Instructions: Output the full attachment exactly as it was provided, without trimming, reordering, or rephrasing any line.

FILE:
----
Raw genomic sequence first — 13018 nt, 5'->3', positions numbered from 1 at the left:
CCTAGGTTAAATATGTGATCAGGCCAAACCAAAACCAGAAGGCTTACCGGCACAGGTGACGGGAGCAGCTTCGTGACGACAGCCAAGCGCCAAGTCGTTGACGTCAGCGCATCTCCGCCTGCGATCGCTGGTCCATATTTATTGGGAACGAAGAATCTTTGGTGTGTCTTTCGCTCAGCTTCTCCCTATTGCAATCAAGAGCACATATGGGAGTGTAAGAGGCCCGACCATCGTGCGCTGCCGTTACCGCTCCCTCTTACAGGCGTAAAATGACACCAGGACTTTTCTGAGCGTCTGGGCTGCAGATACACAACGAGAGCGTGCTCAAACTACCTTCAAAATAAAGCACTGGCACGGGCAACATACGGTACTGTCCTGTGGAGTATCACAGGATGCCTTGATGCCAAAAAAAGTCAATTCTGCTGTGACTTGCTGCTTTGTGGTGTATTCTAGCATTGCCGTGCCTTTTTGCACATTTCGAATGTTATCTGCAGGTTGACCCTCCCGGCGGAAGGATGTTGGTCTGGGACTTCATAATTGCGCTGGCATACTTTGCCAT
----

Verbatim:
Raw genomic sequence first — 13018 nt, 5'->3', positions numbered from 1 at the left:
CCTAGGTTAAATATGTGATCAGGCCAAACCAAAACCAGAAGGCTTACCGGCACAGGTGACGGGAGCAGCTTCGTGACGACAGCCAAGCGCCAAGTCGTTGACGTCAGCGCATCTCCGCCTGCGATCGCTGGTCCATATTTATTGGGAACGAAGAATCTTTGGTGTGTCTTTCGCTCAGCTTCTCCCTATTGCAATCAAGAGCACATATGGGAGTGTAAGAGGCCCGACCATCGTGCGCTGCCGTTACCGCTCCCTCTTACAGGCGTAAAATGACACCAGGACTTTTCTGAGCGTCTGGGCTGCAGATACACAACGAGAGCGTGCTCAAACTACCTTCAAAATAAAGCACTGGCACGGGCAACATACGGTACTGTCCTGTGGAGTATCACAGGATGCCTTGATGCCAAAAAAAGTCAATTCTGCTGTGACTTGCTGCTTTGTGGTGTATTCTAGCATTGCCGTGCCTTTTTGCACATTTCGAATGTTATCTGCAGGTTGACCCTCCCGGCGGAAGGATGTTGGTCTGGGACTTCATAATTGCGCTGGCATACTTTGCCAT